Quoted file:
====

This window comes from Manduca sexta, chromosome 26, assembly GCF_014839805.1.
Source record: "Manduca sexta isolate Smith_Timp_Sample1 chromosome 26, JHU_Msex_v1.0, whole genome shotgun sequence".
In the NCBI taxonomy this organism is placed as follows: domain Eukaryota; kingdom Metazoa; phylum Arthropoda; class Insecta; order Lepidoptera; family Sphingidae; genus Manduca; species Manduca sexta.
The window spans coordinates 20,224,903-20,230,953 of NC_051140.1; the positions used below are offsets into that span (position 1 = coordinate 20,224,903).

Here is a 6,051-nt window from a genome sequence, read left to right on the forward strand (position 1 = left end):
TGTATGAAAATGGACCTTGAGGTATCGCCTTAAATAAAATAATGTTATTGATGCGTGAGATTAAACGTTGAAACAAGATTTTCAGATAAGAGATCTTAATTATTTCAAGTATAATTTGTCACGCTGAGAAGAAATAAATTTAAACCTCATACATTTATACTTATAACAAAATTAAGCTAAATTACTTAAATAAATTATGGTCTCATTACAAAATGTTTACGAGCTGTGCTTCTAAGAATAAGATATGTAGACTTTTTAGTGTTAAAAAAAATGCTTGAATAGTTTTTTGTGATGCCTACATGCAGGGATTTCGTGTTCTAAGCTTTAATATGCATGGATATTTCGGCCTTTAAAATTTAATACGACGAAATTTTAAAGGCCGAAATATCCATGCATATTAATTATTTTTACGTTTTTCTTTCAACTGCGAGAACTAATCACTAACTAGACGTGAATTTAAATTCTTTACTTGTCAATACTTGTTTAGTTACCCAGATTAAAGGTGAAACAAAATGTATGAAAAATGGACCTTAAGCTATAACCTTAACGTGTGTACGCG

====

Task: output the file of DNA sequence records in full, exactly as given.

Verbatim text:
This window comes from Manduca sexta, chromosome 26, assembly GCF_014839805.1.
Source record: "Manduca sexta isolate Smith_Timp_Sample1 chromosome 26, JHU_Msex_v1.0, whole genome shotgun sequence".
In the NCBI taxonomy this organism is placed as follows: domain Eukaryota; kingdom Metazoa; phylum Arthropoda; class Insecta; order Lepidoptera; family Sphingidae; genus Manduca; species Manduca sexta.
The window spans coordinates 20,224,903-20,230,953 of NC_051140.1; the positions used below are offsets into that span (position 1 = coordinate 20,224,903).

Here is a 6,051-nt window from a genome sequence, read left to right on the forward strand (position 1 = left end):
TGTATGAAAATGGACCTTGAGGTATCGCCTTAAATAAAATAATGTTATTGATGCGTGAGATTAAACGTTGAAACAAGATTTTCAGATAAGAGATCTTAATTATTTCAAGTATAATTTGTCACGCTGAGAAGAAATAAATTTAAACCTCATACATTTATACTTATAACAAAATTAAGCTAAATTACTTAAATAAATTATGGTCTCATTACAAAATGTTTACGAGCTGTGCTTCTAAGAATAAGATATGTAGACTTTTTAGTGTTAAAAAAAATGCTTGAATAGTTTTTTGTGATGCCTACATGCAGGGATTTCGTGTTCTAAGCTTTAATATGCATGGATATTTCGGCCTTTAAAATTTAATACGACGAAATTTTAAAGGCCGAAATATCCATGCATATTAATTATTTTTACGTTTTTCTTTCAACTGCGAGAACTAATCACTAACTAGACGTGAATTTAAATTCTTTACTTGTCAATACTTGTTTAGTTACCCAGATTAAAGGTGAAACAAAATGTATGAAAAATGGACCTTAAGCTATAACCTTAACGTGTGTACGCG